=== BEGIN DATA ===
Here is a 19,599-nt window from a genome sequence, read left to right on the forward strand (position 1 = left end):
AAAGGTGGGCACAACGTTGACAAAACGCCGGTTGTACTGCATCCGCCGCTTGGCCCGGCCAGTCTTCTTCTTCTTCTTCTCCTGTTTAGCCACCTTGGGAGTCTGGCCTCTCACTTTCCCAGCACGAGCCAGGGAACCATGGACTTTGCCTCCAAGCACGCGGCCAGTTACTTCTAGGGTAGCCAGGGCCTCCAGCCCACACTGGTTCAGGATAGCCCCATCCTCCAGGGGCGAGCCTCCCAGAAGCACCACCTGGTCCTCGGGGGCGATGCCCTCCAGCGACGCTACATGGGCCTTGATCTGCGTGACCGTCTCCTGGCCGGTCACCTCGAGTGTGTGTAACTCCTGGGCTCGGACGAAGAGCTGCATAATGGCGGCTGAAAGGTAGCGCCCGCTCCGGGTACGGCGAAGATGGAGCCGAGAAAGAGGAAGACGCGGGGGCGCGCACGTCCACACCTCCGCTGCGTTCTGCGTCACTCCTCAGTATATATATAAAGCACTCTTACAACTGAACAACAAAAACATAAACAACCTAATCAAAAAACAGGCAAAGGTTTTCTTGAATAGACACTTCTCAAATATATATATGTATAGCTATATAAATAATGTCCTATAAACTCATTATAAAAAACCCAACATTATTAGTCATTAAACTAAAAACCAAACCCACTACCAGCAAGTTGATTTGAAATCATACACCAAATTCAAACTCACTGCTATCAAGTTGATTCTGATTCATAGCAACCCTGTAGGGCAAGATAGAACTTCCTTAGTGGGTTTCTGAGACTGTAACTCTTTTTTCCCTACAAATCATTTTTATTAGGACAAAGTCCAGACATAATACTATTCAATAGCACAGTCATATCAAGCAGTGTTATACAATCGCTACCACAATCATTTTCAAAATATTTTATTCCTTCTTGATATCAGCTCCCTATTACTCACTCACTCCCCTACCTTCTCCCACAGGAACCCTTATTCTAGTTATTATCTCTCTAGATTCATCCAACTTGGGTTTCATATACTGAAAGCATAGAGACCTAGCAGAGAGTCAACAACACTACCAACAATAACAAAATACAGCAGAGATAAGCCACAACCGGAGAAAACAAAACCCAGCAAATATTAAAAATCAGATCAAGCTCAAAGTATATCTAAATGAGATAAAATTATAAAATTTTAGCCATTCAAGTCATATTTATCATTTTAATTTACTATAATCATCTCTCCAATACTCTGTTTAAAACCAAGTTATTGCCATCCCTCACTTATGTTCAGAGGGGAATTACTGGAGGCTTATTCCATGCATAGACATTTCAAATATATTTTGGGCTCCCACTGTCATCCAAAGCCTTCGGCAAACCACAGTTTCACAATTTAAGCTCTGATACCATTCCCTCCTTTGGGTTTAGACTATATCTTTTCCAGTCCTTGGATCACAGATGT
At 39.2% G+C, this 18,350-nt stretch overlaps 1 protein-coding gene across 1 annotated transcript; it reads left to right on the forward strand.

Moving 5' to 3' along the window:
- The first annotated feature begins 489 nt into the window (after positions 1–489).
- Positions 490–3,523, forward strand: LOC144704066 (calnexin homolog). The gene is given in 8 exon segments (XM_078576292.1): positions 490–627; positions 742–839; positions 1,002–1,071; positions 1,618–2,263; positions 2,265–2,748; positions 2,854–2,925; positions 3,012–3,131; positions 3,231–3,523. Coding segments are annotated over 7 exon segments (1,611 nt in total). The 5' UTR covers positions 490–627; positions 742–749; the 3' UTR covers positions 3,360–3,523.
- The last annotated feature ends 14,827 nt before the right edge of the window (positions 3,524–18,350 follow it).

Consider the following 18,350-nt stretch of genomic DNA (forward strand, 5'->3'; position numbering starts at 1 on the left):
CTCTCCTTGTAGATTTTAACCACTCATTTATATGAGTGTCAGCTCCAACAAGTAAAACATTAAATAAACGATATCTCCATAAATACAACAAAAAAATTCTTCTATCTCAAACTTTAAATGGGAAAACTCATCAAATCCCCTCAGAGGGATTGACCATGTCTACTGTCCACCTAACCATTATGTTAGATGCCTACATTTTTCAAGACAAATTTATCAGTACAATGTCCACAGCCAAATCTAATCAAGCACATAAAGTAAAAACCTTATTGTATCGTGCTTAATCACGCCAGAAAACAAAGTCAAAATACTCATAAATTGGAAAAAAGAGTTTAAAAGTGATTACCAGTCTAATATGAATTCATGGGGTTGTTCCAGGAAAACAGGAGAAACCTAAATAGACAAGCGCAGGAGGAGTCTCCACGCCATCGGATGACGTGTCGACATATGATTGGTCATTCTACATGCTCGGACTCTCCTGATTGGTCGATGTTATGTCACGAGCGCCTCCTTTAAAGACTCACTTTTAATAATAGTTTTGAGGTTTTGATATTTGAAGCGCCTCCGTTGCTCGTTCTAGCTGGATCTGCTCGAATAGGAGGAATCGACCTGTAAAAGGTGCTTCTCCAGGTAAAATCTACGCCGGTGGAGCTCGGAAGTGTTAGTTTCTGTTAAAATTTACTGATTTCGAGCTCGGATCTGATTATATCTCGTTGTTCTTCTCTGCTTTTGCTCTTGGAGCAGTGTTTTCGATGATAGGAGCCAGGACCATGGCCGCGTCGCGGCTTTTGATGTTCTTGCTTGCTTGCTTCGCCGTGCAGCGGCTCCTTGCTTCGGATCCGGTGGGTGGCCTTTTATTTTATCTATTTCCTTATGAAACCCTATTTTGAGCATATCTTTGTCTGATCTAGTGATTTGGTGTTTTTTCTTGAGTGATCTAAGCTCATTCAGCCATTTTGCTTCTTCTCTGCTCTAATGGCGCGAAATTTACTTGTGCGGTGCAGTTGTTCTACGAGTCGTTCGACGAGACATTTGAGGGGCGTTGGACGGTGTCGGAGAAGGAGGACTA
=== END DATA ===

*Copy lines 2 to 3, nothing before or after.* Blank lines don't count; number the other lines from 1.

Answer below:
AAAGGTGGGCACAACGTTGACAAAACGCCGGTTGTACTGCATCCGCCGCTTGGCCCGGCCAGTCTTCTTCTTCTTCTTCTCCTGTTTAGCCACCTTGGGAGTCTGGCCTCTCACTTTCCCAGCACGAGCCAGGGAACCATGGACTTTGCCTCCAAGCACGCGGCCAGTTACTTCTAGGGTAGCCAGGGCCTCCAGCCCACACTGGTTCAGGATAGCCCCATCCTCCAGGGGCGAGCCTCCCAGAAGCACCACCTGGTCCTCGGGGGCGATGCCCTCCAGCGACGCTACATGGGCCTTGATCTGCGTGACCGTCTCCTGGCCGGTCACCTCGAGTGTGTGTAACTCCTGGGCTCGGACGAAGAGCTGCATAATGGCGGCTGAAAGGTAGCGCCCGCTCCGGGTACGGCGAAGATGGAGCCGAGAAAGAGGAAGACGCGGGGGCGCGCACGTCCACACCTCCGCTGCGTTCTGCGTCACTCCTCAGTATATATATAAAGCACTCTTACAACTGAACAACAAAAACATAAACAACCTAATCAAAAAACAGGCAAAGGTTTTCTTGAATAGACACTTCTCAAATATATATATGTATAGCTATATAAATAATGTCCTATAAACTCATTATAAAAAACCCAACATTATTAGTCATTAAACTAAAAACCAAACCCACTACCAGCAAGTTGATTTGAAATCATACACCAAATTCAAACTCACTGCTATCAAGTTGATTCTGATTCATAGCAACCCTGTAGGGCAAGATAGAACTTCCTTAGTGGGTTTCTGAGACTGTAACTCTTTTTTCCCTACAAATCATTTTTATTAGGACAAAGTCCAGACATAATACTATTCAATAGCACAGTCATATCAAGCAGTGTTATACAATCGCTACCACAATCATTTTCAAAATATTTTATTCCTTCTTGATATCAGCTCCCTATTACTCACTCACTCCCCTACCTTCTCCCACAGGAACCCTTATTCTAGTTATTATCTCTCTAGATTCATCCAACTTGGGTTTCATATACTGAAAGCATAGAGACCTAGCAGAGAGTCAACAACACTACCAACAATAACAAAATACAGCAGAGATAAGCCACAACCGGAGAAAACAAAACCCAGCAAATATTAAAAATCAGATCAAGCTCAAAGTATATCTAAATGAGATAAAATTATAAAATTTTAGCCATTCAAGTCATATTTATCATTTTAATTTACTATAATCATCTCTCCAATACTCTGTTTAAAACCAAGTTATTGCCATCCCTCACTTATGTTCAGAGGGGAATTACTGGAGGCTTATTCCATGCATAGACATTTCAAATATATTTTGGGCTCCCACTGTCATCCAAAGCCTTCGGCAAACCACAGTTTCACAATTTAAGCTCTGATACCATTCCCTCCTTTGGGTTTAGACTATATCTTTTCCAGTCCTTGGATCACAGATGT
At 39.2% G+C, this 18,350-nt stretch overlaps 1 protein-coding gene across 1 annotated transcript; it reads left to right on the forward strand.